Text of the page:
Driving under the influence

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Homel, Ross
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Richard Wright & J. Mitchell Miller
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2005
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For a criminologist, drinking and driving is a particularly interesting phenomenon. Large numbers of people admit to doing it, yet it arouses emotions of a similar intensity to crimes against children. Even the terminology we use betrays the contradictions inherent in our thinking. In the U.S. the most common term is drunken driving, which suggests that the real problem is, in the words of the American sociologist Joseph Gusfield, "the killer drunk," the grossly inebriated reprobate who recklessly disregards the welfare of others to indulge his own pleasures. In many other countries, however, the problem is construed more in terms of driving after drinking, with even the consumption of small amounts of alcohol - perhaps one or two drinks - constituting an offense if it is combined with driving. In these countries the most common term used is drinking and driving.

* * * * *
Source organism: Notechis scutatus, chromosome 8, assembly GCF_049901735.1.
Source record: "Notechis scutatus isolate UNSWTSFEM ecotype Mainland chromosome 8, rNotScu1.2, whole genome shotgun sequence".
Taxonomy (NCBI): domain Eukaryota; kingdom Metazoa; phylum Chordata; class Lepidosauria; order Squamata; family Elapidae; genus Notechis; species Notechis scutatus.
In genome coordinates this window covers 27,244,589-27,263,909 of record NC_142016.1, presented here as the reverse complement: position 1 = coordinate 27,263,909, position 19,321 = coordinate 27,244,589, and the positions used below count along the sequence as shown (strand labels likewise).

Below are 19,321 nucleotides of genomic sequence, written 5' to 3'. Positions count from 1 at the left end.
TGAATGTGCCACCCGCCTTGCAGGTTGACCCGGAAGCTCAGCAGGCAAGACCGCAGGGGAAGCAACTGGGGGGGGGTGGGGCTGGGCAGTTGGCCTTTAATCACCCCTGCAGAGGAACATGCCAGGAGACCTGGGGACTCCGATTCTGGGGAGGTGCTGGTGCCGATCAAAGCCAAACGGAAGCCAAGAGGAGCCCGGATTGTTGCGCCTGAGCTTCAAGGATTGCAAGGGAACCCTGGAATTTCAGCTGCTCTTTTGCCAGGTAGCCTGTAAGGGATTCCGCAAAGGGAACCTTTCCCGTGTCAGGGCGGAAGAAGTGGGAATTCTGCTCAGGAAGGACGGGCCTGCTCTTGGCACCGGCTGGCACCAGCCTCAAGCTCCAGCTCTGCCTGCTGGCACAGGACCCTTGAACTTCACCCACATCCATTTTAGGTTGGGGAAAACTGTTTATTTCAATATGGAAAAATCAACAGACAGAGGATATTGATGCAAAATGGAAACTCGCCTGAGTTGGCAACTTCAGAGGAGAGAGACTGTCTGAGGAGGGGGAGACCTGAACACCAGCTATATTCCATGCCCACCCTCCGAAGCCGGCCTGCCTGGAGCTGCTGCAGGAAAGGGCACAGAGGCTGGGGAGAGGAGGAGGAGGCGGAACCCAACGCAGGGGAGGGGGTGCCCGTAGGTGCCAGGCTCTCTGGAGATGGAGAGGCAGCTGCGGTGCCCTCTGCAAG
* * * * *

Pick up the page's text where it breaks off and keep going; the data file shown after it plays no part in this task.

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Encyclopedia of criminology
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1
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© 2005 Routledge. Self-archiving of the author-manuscript version is not yet supported by this publisher. Please refer to the book link for access to the definitive, published version or contact the author for more information.
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